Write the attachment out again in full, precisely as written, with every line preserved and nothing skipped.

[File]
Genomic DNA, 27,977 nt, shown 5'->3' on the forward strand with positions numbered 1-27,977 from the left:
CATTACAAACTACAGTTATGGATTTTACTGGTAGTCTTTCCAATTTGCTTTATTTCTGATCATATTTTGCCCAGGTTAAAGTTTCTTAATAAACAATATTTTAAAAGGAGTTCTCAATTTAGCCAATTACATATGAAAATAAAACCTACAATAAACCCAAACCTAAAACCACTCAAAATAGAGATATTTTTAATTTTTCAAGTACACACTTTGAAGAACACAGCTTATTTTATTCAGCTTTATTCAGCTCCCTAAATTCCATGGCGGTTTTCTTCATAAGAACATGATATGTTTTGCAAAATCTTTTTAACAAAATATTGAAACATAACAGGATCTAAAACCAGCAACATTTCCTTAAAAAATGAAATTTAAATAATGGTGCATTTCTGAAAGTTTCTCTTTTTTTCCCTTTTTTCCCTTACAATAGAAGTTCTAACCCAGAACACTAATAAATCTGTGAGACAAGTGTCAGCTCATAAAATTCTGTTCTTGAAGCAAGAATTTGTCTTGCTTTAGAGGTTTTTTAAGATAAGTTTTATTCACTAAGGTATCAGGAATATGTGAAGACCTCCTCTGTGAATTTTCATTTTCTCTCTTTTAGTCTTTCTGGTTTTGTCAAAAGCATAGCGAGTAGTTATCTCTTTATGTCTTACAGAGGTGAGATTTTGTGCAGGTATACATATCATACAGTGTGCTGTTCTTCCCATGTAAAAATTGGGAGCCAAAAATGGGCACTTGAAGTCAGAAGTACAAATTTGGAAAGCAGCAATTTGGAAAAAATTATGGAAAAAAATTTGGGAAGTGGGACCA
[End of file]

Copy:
Genomic DNA, 27,977 nt, shown 5'->3' on the forward strand with positions numbered 1-27,977 from the left:
CATTACAAACTACAGTTATGGATTTTACTGGTAGTCTTTCCAATTTGCTTTATTTCTGATCATATTTTGCCCAGGTTAAAGTTTCTTAATAAACAATATTTTAAAAGGAGTTCTCAATTTAGCCAATTACATATGAAAATAAAACCTACAATAAACCCAAACCTAAAACCACTCAAAATAGAGATATTTTTAATTTTTCAAGTACACACTTTGAAGAACACAGCTTATTTTATTCAGCTTTATTCAGCTCCCTAAATTCCATGGCGGTTTTCTTCATAAGAACATGATATGTTTTGCAAAATCTTTTTAACAAAATATTGAAACATAACAGGATCTAAAACCAGCAACATTTCCTTAAAAAATGAAATTTAAATAATGGTGCATTTCTGAAAGTTTCTCTTTTTTTCCCTTTTTTCCCTTACAATAGAAGTTCTAACCCAGAACACTAATAAATCTGTGAGACAAGTGTCAGCTCATAAAATTCTGTTCTTGAAGCAAGAATTTGTCTTGCTTTAGAGGTTTTTTAAGATAAGTTTTATTCACTAAGGTATCAGGAATATGTGAAGACCTCCTCTGTGAATTTTCATTTTCTCTCTTTTAGTCTTTCTGGTTTTGTCAAAAGCATAGCGAGTAGTTATCTCTTTATGTCTTACAGAGGTGAGATTTTGTGCAGGTATACATATCATACAGTGTGCTGTTCTTCCCATGTAAAAATTGGGAGCCAAAAATGGGCACTTGAAGTCAGAAGTACAAATTTGGAAAGCAGCAATTTGGAAAAAATTATGGAAAAAAATTTGGGAAGTGGGACCA